EU tables Digital ID framework, with digital currency expected 'soon'

EU Commissioner for Internal Market Thierry Breton says digital currency integration should follow — renewing a May 2022 commitment to roll out a digital euro by 2026.

EU tables Digital ID framework, with digital currency expected 'soon'
Facebook/ European Parliament
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The European Union (EU) and its member states have agreed on a digital ID framework, with integration of digital currencies expected to garner further deliberations.

EU Commissioner for Internal Market Thierry Breton says digital currency integration should follow — renewing a May 2022 commitment to roll out a digital euro by 2026.

At the time, the Central Bank Digital Currency (CBDC) had been promoted by members of the European Central Bank (ECB), including executive board member Fabio Panetta, who called digital currencies a "sound, reliable means of payment designed in the public interest." 

Panetta assured its rollout would not mean the end of cash, which is currently only used in 20% of transactions. "We will ensure that cash remains available," he said.

On November 8, the EU positioned its provisional agreement on digital ID as being a safe and trusted option that "protects democratic rights and values," reported the Western Standard.

"With the European Digital Identity wallet, all [European] citizens will be able to have a secured e-identity for their lifetime," wrote Breton in a post on X, formerly Twitter, on November 8. 

"This wallet has the highest level of both security and privacy," he claimed, suggesting a digital currency should be on the table next.

In November 2021, the World Economic Forum (WEF) released a compendium document on digital currencies, indicating that central bankers hoped to adopt a central bank digital currency, including China.

"Linked to China’s social credit system, it could see citizens fined in a split second for behaviors deemed undesirable. Dissidents and activists could see their wallets emptied or taken offline," wrote Time magazine.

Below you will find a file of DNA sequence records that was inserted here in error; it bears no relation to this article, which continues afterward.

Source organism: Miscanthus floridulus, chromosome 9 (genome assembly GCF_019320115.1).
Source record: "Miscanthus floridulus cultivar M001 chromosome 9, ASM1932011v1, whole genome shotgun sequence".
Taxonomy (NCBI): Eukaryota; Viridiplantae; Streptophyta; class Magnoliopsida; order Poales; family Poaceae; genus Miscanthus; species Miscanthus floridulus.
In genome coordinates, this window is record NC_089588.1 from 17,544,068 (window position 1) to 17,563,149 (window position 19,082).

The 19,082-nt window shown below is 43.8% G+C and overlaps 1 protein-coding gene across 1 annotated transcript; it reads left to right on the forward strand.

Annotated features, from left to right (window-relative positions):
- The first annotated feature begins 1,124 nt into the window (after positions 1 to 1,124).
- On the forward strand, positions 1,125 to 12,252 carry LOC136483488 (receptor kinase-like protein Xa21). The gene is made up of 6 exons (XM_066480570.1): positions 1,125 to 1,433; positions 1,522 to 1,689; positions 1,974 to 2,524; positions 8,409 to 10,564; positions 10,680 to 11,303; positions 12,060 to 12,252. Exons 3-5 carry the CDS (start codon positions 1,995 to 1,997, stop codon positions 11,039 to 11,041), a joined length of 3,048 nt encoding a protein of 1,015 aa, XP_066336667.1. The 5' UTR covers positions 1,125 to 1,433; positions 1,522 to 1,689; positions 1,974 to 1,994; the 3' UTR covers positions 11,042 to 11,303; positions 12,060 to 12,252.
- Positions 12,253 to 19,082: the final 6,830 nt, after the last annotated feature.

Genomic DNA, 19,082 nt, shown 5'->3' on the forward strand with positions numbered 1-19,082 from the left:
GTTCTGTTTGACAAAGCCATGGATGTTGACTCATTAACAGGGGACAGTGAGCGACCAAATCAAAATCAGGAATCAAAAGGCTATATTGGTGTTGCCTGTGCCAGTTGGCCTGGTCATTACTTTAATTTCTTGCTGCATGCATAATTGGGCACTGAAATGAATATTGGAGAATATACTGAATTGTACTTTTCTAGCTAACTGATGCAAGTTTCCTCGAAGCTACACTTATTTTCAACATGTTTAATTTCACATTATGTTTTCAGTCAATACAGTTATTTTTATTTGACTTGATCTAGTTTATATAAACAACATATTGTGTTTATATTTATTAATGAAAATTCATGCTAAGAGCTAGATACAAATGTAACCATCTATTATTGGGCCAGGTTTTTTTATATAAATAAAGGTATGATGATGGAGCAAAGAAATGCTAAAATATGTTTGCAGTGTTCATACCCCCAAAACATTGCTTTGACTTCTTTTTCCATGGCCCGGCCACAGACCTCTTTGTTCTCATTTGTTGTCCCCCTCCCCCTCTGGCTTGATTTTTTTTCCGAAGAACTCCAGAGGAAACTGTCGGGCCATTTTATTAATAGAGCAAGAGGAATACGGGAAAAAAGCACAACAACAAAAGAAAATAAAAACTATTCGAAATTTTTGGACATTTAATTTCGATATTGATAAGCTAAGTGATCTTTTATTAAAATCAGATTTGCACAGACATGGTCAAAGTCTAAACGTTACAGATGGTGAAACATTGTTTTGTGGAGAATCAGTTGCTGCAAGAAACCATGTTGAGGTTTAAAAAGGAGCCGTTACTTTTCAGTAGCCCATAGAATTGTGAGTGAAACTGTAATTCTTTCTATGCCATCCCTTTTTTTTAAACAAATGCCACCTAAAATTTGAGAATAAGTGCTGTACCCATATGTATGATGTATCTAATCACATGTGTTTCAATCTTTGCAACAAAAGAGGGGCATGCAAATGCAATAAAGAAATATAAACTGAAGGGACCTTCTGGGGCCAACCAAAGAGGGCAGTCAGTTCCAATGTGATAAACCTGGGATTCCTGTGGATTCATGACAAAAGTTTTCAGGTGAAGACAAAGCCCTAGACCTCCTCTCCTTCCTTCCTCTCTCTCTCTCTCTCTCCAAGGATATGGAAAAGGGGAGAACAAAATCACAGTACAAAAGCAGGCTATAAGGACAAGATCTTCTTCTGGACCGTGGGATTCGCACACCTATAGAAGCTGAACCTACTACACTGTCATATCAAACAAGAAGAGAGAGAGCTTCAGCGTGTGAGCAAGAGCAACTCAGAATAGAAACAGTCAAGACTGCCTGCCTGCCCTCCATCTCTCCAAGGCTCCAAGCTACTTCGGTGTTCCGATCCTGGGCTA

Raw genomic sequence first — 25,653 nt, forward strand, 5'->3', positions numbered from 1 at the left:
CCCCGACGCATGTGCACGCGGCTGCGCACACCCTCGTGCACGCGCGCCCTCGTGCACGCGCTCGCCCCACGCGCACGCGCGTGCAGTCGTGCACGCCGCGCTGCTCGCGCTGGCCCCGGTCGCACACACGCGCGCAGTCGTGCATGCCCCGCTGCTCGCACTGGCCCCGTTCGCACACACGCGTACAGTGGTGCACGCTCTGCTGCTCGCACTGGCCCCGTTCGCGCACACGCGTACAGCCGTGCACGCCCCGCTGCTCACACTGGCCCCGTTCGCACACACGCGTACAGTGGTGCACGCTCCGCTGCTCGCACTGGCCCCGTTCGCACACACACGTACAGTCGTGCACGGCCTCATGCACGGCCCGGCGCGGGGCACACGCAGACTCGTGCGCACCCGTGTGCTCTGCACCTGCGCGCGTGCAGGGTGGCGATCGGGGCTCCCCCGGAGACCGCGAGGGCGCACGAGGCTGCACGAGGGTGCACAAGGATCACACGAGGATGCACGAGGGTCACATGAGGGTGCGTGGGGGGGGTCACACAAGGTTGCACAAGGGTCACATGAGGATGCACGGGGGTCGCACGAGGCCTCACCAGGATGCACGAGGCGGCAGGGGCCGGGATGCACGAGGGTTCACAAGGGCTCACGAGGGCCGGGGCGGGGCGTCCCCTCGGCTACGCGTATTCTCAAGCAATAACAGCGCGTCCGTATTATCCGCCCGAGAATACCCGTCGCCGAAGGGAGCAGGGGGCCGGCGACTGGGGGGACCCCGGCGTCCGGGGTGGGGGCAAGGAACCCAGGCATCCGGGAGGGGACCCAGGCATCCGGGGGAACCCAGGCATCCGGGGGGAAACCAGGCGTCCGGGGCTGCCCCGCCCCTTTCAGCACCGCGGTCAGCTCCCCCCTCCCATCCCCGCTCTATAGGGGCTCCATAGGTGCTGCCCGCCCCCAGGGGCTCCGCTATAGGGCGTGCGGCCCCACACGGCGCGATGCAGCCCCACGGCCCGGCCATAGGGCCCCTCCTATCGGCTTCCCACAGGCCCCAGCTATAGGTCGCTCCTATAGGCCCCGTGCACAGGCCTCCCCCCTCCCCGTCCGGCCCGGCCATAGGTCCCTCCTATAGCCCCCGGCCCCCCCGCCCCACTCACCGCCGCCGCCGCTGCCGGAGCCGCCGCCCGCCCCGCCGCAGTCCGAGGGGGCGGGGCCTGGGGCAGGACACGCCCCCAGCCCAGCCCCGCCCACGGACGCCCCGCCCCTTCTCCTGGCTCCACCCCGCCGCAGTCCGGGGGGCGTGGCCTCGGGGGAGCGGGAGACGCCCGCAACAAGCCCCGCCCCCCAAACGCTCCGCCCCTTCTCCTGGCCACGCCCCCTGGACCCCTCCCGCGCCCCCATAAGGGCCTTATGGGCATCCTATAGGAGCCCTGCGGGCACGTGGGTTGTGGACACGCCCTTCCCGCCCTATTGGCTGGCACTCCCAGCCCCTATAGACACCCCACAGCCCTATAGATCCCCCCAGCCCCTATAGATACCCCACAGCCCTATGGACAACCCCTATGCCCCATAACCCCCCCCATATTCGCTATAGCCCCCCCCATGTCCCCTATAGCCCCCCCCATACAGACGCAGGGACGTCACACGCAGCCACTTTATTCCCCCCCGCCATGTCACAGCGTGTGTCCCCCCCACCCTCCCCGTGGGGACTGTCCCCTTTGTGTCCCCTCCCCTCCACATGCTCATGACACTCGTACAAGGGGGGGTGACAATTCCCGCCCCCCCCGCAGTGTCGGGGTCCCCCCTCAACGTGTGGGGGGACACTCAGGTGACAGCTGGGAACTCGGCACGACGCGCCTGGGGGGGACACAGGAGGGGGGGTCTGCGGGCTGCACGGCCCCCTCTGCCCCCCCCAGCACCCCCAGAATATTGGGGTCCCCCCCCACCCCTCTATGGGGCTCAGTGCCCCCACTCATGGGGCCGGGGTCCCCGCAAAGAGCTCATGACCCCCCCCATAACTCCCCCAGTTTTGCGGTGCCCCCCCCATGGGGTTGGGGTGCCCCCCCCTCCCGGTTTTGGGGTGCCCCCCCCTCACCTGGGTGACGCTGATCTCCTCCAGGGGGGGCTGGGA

In August, 300 scientists and security experts urged the EU to "rethink" its digital ID scheme, claiming "its current form, will not result in adequate technological safeguards for citizens and businesses, as intended."

"As for social control, some fear a digital currency would be able to punish or reward specific behaviour," said University of Calgary economist Trevor Tombe. "But this too is not new!" 

"We tax some choices and subsidize others all the time, for better or worse," he added.

In a 2010 speech, People’s Party Leader Maxime Bernier expressed concerns with a digital currency, citing digital transactions leave a trail.

"A digital currency will allow the Bank of Canada — a government organization — to know the details of all our transactions," he said. "Whether or not the central bank is serious about protecting our privacy, management, and the Government of Canada will have all this centralized information at their disposal if they want to use it." 

However, University of Calgary economist Trevor Tombe contends Canada has "strong legal frameworks and institutions to protect against that [privacy concerns]." In a May 18 blog to The Hub, he wrote: "If one has concerns about the state of privacy laws in Canada, then make that case directly." 

Regardless, Bernier contends a digital currency "will be the strongest tool in the government's toolkit to control the population." 

"It would be extremely naive to believe that they will never use it," he said.

"Can we trust them after Freeland froze bank accounts during the Freedom Convoy?" Bernier posted to his X feed. "No!"

In the aftermath of the 2022 Freedom Convoy, Finance Minister Chrystia Freeland spoke openly about freezing bank accounts of convoy supporters and participants could not access their funds.

By official estimate, Canada’s federal government seized $7.8 million in assets from 267 bank and credit union accounts and 170 bitcoin wallets belonging to suspected convoy supporters and participants.

Bernier lauds the Bank of Canada could manipulate how Canadians spend their money, including on goods "responsible for carbon emissions that the government doesn't like." 

CBDCs can have built-in controls so they can discriminate based on age, sex, wealth, race, or whatever other categories the government wants, said The National Telegraph"[…] every CBDC transaction can be tracked and recorded," added the publication.

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